4,000-unit development gets warm reception from Coquitlam council

Coquitlam to consider selling city-owned land to developer

There’s a lot to see and, for Coquitlam council, there was a lot to like.

While the project is still a long way from approval, council generally seemed supportive of a 4,000 unit development spanning 11 acres at the southeast corner of Pinetree Way and Lougheed Highway.

“I really like what I’m seeing,” said Coun. Craig Hodge, discussing Marcon development company’s in-stream application during Monday’s council meeting. Hodge lauded the plan for creating something of a “gathering space.”

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While primarily strata, the project offers 1,000 rentals including 150 below-market units on the north side of the development. The north phase also includes a 500-unit strata building as well as a hotel adjacent to a conference centre.

The south phase consists of five strata buildings totalling 2,500 units.

The proposal also includes 582,000 square feet of office, retail and hotel space as well as a park and a plaza.

“I think you’ve really created a sound, livable plan,” said Coun. Brent Asmundson. “I like what I see here now.”

“It is a self-contained community, to a large degree,” said Coun. Dennis Marsden.

Under the table

Despite a high water table in the area, all eight levels of parking are set to be underground.

The water table occurs at about three metres below grade, putting the vast majority of the project’s parking below the water table, according to Marcon architect Nic Paolella.

To prevent seepage, Paolella said they would install a cut-off wall.

“Basically, the site becomes a big bathtub,” he told council.

That design element won praise from Coun. Teri Towner.

“I love the look of all that parking underneath,” she said. “I’ve come to detest surface parking, especially in our city centre area.”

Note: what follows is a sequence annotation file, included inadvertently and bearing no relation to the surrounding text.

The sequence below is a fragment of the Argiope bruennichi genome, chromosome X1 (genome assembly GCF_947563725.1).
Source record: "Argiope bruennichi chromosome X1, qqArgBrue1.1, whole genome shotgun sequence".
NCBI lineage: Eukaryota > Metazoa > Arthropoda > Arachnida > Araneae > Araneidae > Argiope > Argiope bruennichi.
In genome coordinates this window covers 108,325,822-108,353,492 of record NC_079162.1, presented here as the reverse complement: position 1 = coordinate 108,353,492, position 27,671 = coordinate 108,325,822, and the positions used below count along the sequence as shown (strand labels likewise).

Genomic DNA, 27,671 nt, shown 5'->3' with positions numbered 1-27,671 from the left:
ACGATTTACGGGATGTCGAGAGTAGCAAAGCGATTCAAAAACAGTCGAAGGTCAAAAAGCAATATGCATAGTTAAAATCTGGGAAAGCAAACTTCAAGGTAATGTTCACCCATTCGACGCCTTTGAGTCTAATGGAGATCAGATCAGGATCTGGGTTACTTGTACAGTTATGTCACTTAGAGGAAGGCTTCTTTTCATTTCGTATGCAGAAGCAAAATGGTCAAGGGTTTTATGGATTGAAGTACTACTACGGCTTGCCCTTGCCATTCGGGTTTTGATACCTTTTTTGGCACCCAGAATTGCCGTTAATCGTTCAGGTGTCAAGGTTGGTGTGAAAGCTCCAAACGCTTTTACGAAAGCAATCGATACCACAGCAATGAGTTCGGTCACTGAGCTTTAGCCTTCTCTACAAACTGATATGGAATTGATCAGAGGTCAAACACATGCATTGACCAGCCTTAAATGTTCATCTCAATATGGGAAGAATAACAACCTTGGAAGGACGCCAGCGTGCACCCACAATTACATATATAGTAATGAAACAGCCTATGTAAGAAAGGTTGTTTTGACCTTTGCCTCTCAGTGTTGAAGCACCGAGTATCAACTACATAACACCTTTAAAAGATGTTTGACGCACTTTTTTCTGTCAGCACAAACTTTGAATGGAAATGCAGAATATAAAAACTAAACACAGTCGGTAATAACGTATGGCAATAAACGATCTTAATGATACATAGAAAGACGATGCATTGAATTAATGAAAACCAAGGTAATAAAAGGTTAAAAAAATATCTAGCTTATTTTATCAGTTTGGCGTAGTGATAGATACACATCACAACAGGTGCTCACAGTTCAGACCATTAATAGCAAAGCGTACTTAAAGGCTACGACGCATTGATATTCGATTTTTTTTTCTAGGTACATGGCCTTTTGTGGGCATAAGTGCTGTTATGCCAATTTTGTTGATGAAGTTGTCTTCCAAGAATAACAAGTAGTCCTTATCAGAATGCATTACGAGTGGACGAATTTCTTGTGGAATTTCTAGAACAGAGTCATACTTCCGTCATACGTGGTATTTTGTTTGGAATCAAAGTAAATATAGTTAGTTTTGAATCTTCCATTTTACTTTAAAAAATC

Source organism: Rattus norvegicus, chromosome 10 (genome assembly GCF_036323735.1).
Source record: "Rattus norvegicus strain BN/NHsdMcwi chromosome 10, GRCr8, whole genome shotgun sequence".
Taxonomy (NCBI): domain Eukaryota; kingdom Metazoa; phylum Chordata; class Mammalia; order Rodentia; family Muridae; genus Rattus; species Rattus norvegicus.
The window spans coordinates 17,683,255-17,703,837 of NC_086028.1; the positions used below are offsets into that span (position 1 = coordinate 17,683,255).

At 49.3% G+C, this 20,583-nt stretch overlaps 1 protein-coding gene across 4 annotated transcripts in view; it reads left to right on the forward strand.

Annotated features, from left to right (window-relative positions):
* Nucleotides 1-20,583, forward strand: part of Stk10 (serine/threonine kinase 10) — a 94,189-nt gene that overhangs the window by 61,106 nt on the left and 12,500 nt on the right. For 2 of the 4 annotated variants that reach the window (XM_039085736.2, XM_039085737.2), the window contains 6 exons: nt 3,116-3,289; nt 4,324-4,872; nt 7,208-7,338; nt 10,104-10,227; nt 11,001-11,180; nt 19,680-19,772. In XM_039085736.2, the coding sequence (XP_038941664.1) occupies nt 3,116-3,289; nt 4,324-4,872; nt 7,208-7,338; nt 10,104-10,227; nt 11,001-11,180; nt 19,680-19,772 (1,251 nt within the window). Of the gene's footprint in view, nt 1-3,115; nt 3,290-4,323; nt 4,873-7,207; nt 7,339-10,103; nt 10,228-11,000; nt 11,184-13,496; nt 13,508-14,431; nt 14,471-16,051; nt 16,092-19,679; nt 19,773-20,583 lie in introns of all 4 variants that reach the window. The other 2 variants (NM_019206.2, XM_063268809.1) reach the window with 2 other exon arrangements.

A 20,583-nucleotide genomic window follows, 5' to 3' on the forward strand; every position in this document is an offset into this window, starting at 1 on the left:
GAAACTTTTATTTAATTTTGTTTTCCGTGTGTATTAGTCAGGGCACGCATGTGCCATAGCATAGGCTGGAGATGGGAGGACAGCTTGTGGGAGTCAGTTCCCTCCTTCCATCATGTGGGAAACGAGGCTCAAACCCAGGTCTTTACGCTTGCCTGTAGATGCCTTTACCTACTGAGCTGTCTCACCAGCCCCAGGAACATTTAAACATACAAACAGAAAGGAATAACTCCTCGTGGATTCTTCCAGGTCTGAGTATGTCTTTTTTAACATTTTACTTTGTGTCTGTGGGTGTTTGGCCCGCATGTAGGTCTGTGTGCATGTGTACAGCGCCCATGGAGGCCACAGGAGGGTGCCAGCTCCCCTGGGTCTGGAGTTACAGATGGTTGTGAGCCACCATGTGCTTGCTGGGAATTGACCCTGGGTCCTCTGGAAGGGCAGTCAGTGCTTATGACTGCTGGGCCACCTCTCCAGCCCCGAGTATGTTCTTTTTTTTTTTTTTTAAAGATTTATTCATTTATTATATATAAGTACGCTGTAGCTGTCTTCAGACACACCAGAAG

Hotel and convention

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If approved, Marcon would also build a conference centre including a ballroom with space for about 560 people.

That centre should serve the city’s needs for the short- and medium-term, according to Coquitlam’s director of development services Andrew Merrill. The mid-sized convention centre would put Coquitlam in the “middle of the pack” compared to other suburban hotel/conference centres, he added.

“Coquitlam is not trying to compete with, say, Downtown Vancouver or the Vancouver Convention Centre in terms of conferences,” he said.

Sale pending

Council is set to consider selling city-owned property at 2976 Pheasant Street to facilitate the project.

Breakdown

Floor area ratio: Approximately 7.0 (FAR is calculated by measuring a project’s total floor space against its lot size)

Jobs: Marcon projects the development will create of between 900 and 1,500 jobs.

Public space: The project includes a half-acre earmarked for a park that would be developed by the city and a plaza that would be privately owned and maintained but publicly accessible.

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Transportation: The project includes pedestrian/cyclist bridge over Lougheed Highway connecting the site to SkyTrain.

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Child care: The site is slated to include a child care centre with space for about 222 children.

Cash on the table

If approved, the applicant would pay the city approximately $150 million through community amenity contributions and development cost charges.

Schedule

The project still needs to go through a public hearing and receive three readings as well as final approval from council before shovels can hit the ground.

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